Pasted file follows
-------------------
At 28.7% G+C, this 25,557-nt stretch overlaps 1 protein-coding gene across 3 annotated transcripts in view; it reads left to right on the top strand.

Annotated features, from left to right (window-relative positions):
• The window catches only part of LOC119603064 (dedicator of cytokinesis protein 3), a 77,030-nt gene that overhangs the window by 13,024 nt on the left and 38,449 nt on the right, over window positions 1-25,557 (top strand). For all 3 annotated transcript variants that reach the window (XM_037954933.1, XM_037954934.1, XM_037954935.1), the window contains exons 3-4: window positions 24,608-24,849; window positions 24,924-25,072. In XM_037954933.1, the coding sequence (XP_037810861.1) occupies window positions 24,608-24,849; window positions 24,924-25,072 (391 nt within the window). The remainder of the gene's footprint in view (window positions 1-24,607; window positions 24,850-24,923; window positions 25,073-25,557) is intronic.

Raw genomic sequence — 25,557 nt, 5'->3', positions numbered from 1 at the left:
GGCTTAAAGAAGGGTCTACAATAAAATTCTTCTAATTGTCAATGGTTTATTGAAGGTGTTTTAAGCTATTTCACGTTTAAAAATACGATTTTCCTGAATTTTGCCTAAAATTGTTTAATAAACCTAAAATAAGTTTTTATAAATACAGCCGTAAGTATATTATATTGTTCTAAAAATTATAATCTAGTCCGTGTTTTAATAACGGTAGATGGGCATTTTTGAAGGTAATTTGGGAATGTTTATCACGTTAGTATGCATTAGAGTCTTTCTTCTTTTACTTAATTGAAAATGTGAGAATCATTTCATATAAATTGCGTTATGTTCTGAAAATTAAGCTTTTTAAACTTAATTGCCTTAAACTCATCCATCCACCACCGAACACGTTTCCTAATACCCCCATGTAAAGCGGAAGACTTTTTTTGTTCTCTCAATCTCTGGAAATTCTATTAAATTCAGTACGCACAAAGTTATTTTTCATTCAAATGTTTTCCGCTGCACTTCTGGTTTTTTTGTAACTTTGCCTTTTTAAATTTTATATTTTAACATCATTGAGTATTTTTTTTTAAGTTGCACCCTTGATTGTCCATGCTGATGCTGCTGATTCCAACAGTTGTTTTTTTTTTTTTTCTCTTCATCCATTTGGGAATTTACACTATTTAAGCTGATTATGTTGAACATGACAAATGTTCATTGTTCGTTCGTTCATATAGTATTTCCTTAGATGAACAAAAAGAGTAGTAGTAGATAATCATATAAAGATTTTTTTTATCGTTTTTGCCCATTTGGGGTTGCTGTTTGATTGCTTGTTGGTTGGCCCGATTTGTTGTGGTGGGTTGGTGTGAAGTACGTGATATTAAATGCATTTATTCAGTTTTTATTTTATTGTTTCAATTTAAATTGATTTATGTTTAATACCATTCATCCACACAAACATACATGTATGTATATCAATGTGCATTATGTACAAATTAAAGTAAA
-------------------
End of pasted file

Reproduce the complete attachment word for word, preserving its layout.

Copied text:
At 28.7% G+C, this 25,557-nt stretch overlaps 1 protein-coding gene across 3 annotated transcripts in view; it reads left to right on the top strand.

Annotated features, from left to right (window-relative positions):
• The window catches only part of LOC119603064 (dedicator of cytokinesis protein 3), a 77,030-nt gene that overhangs the window by 13,024 nt on the left and 38,449 nt on the right, over window positions 1-25,557 (top strand). For all 3 annotated transcript variants that reach the window (XM_037954933.1, XM_037954934.1, XM_037954935.1), the window contains exons 3-4: window positions 24,608-24,849; window positions 24,924-25,072. In XM_037954933.1, the coding sequence (XP_037810861.1) occupies window positions 24,608-24,849; window positions 24,924-25,072 (391 nt within the window). The remainder of the gene's footprint in view (window positions 1-24,607; window positions 24,850-24,923; window positions 25,073-25,557) is intronic.

Raw genomic sequence — 25,557 nt, 5'->3', positions numbered from 1 at the left:
GGCTTAAAGAAGGGTCTACAATAAAATTCTTCTAATTGTCAATGGTTTATTGAAGGTGTTTTAAGCTATTTCACGTTTAAAAATACGATTTTCCTGAATTTTGCCTAAAATTGTTTAATAAACCTAAAATAAGTTTTTATAAATACAGCCGTAAGTATATTATATTGTTCTAAAAATTATAATCTAGTCCGTGTTTTAATAACGGTAGATGGGCATTTTTGAAGGTAATTTGGGAATGTTTATCACGTTAGTATGCATTAGAGTCTTTCTTCTTTTACTTAATTGAAAATGTGAGAATCATTTCATATAAATTGCGTTATGTTCTGAAAATTAAGCTTTTTAAACTTAATTGCCTTAAACTCATCCATCCACCACCGAACACGTTTCCTAATACCCCCATGTAAAGCGGAAGACTTTTTTTGTTCTCTCAATCTCTGGAAATTCTATTAAATTCAGTACGCACAAAGTTATTTTTCATTCAAATGTTTTCCGCTGCACTTCTGGTTTTTTTGTAACTTTGCCTTTTTAAATTTTATATTTTAACATCATTGAGTATTTTTTTTTAAGTTGCACCCTTGATTGTCCATGCTGATGCTGCTGATTCCAACAGTTGTTTTTTTTTTTTTTCTCTTCATCCATTTGGGAATTTACACTATTTAAGCTGATTATGTTGAACATGACAAATGTTCATTGTTCGTTCGTTCATATAGTATTTCCTTAGATGAACAAAAAGAGTAGTAGTAGATAATCATATAAAGATTTTTTTTATCGTTTTTGCCCATTTGGGGTTGCTGTTTGATTGCTTGTTGGTTGGCCCGATTTGTTGTGGTGGGTTGGTGTGAAGTACGTGATATTAAATGCATTTATTCAGTTTTTATTTTATTGTTTCAATTTAAATTGATTTATGTTTAATACCATTCATCCACACAAACATACATGTATGTATATCAATGTGCATTATGTACAAATTAAAGTAAA